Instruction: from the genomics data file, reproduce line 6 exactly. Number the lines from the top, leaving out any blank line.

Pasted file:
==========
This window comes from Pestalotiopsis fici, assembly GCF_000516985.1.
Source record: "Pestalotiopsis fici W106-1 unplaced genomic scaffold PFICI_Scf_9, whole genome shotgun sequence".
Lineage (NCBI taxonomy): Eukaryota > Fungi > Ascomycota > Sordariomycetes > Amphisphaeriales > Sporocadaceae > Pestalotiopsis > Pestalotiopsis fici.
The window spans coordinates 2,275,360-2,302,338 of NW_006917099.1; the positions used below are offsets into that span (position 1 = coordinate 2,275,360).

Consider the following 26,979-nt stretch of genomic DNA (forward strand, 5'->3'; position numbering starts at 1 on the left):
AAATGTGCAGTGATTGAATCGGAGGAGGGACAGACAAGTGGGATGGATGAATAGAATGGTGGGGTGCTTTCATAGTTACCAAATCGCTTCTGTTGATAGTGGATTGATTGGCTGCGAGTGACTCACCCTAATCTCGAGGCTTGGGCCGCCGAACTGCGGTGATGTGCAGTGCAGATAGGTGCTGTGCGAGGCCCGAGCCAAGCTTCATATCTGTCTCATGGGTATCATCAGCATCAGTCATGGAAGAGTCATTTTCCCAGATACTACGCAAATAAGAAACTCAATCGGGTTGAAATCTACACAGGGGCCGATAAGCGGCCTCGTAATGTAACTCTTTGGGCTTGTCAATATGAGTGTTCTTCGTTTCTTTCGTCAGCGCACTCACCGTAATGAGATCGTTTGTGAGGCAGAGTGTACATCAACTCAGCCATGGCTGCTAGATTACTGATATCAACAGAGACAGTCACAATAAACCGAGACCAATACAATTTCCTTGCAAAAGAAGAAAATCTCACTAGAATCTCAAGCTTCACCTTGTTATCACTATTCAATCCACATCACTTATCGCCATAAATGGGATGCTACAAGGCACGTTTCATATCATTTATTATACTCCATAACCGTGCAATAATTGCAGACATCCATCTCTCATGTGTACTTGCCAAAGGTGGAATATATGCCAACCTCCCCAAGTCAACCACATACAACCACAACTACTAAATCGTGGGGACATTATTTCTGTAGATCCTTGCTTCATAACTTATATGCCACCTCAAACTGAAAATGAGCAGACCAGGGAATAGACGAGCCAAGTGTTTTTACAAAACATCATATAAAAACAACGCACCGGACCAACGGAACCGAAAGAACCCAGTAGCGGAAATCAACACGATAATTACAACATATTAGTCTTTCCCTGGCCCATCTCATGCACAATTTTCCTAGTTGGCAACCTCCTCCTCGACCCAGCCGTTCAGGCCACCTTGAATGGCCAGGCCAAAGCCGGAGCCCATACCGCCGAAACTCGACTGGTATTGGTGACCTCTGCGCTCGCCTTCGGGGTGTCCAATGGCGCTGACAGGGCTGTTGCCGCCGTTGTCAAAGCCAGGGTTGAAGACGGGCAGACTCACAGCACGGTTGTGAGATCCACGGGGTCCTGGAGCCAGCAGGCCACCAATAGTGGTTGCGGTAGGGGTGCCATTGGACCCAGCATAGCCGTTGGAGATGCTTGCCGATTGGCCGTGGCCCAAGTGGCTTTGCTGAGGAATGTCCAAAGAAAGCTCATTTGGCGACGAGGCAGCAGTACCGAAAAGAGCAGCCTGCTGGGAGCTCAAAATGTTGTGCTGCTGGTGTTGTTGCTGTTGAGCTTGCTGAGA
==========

AAATGTGCAGTGATTGAATCGGAGGAGGGACAGACAAGTGGGATGGATGAATAGAATGGTGGGGTGCTTTCATAGTTACCAAATCGCTTCTGTTGATAGTGGATTGATTGGCTGCGAGTGACTCACCCTAATCTCGAGGCTTGGGCCGCCGAACTGCGGTGATGTGCAGTGCAGATAGGTGCTGTGCGAGGCCCGAGCCAAGCTTCATATCTGTCTCATGGGTATCATCAGCATCAGTCATGGAAGAGTCATTTTCCCAGATACTACGCAAATAAGAAACTCAATCGGGTTGAAATCTACACAGGGGCCGATAAGCGGCCTCGTAATGTAACTCTTTGGGCTTGTCAATATGAGTGTTCTTCGTTTCTTTCGTCAGCGCACTCACCGTAATGAGATCGTTTGTGAGGCAGAGTGTACATCAACTCAGCCATGGCTGCTAGATTACTGATATCAACAGAGACAGTCACAATAAACCGAGACCAATACAATTTCCTTGCAAAAGAAGAAAATCTCACTAGAATCTCAAGCTTCACCTTGTTATCACTATTCAATCCACATCACTTATCGCCATAAATGGGATGCTACAAGGCACGTTTCATATCATTTATTATACTCCATAACCGTGCAATAATTGCAGACATCCATCTCTCATGTGTACTTGCCAAAGGTGGAATATATGCCAACCTCCCCAAGTCAACCACATACAACCACAACTACTAAATCGTGGGGACATTATTTCTGTAGATCCTTGCTTCATAACTTATATGCCACCTCAAACTGAAAATGAGCAGACCAGGGAATAGACGAGCCAAGTGTTTTTACAAAACATCATATAAAAACAACGCACCGGACCAACGGAACCGAAAGAACCCAGTAGCGGAAATCAACACGATAATTACAACATATTAGTCTTTCCCTGGCCCATCTCATGCACAATTTTCCTAGTTGGCAACCTCCTCCTCGACCCAGCCGTTCAGGCCACCTTGAATGGCCAGGCCAAAGCCGGAGCCCATACCGCCGAAACTCGACTGGTATTGGTGACCTCTGCGCTCGCCTTCGGGGTGTCCAATGGCGCTGACAGGGCTGTTGCCGCCGTTGTCAAAGCCAGGGTTGAAGACGGGCAGACTCACAGCACGGTTGTGAGATCCACGGGGTCCTGGAGCCAGCAGGCCACCAATAGTGGTTGCGGTAGGGGTGCCATTGGACCCAGCATAGCCGTTGGAGATGCTTGCCGATTGGCCGTGGCCCAAGTGGCTTTGCTGAGGAATGTCCAAAGAAAGCTCATTTGGCGACGAGGCAGCAGTACCGAAAAGAGCAGCCTGCTGGGAGCTCAAAATGTTGTGCTGCTGGTGTTGTTGCTGTTGAGCTTGCTGAGA